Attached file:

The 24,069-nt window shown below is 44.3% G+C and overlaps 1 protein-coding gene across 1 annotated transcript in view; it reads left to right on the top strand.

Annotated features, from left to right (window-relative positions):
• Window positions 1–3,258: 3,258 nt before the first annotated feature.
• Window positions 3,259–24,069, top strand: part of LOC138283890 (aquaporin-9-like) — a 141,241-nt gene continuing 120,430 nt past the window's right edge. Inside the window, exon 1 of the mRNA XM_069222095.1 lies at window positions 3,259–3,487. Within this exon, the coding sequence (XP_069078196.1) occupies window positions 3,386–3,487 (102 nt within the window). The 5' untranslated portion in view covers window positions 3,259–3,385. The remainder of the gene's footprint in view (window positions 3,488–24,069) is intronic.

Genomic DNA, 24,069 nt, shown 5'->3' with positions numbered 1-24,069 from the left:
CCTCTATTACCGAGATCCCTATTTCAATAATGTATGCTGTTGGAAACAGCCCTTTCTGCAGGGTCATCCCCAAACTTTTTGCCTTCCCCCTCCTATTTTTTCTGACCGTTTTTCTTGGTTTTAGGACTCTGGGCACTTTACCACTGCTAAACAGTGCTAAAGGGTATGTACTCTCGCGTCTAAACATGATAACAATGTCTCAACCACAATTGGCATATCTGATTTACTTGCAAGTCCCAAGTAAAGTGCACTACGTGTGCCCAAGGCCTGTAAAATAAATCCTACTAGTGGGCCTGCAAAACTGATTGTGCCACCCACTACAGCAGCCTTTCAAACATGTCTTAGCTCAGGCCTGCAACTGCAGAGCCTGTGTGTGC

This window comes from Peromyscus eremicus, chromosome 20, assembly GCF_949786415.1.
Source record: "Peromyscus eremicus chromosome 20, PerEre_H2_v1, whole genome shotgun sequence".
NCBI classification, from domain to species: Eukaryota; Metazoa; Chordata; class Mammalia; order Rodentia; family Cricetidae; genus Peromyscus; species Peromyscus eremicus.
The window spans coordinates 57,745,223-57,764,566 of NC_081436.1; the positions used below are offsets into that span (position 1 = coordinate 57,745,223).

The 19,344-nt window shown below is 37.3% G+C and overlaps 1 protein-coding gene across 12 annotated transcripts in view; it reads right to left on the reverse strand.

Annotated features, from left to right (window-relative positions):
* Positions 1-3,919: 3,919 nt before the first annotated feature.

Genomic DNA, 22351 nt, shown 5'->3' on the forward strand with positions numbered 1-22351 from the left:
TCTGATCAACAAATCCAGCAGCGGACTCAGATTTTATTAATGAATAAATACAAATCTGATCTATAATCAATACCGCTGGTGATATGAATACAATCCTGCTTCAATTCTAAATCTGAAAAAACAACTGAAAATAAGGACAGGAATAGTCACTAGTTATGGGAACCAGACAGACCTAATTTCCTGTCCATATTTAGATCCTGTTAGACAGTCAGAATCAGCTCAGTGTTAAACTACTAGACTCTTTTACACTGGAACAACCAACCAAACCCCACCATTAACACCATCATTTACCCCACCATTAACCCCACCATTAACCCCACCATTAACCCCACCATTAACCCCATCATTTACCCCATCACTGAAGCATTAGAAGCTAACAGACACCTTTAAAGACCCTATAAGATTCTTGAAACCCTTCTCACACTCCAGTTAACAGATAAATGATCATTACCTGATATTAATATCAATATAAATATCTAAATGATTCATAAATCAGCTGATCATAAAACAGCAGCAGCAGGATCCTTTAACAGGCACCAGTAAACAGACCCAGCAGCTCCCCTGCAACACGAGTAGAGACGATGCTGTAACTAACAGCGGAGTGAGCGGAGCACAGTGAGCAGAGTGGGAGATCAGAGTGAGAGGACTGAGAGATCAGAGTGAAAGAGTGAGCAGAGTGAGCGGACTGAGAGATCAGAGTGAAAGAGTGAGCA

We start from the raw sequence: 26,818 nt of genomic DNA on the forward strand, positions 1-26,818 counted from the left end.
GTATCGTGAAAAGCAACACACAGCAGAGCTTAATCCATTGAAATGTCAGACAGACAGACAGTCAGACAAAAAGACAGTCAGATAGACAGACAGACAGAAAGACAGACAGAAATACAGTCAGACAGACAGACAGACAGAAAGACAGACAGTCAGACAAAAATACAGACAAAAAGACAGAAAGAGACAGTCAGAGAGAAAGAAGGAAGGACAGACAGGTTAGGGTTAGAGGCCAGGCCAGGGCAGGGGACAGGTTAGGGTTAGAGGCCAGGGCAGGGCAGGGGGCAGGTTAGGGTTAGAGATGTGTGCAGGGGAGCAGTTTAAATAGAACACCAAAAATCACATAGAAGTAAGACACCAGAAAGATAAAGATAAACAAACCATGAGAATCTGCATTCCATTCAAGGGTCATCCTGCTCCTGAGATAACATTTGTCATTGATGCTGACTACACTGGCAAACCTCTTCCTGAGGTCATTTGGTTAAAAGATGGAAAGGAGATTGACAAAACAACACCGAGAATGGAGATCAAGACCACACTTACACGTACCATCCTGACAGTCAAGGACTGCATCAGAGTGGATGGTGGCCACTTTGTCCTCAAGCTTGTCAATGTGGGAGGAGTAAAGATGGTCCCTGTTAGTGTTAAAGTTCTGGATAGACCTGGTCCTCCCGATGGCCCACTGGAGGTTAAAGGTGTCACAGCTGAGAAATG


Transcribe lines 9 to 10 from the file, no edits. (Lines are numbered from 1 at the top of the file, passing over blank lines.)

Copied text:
NCBI classification, from domain to species: Eukaryota; Metazoa; Chordata; class Mammalia; order Rodentia; family Cricetidae; genus Peromyscus; species Peromyscus eremicus.
The window spans coordinates 57,745,223-57,764,566 of NC_081436.1; the positions used below are offsets into that span (position 1 = coordinate 57,745,223).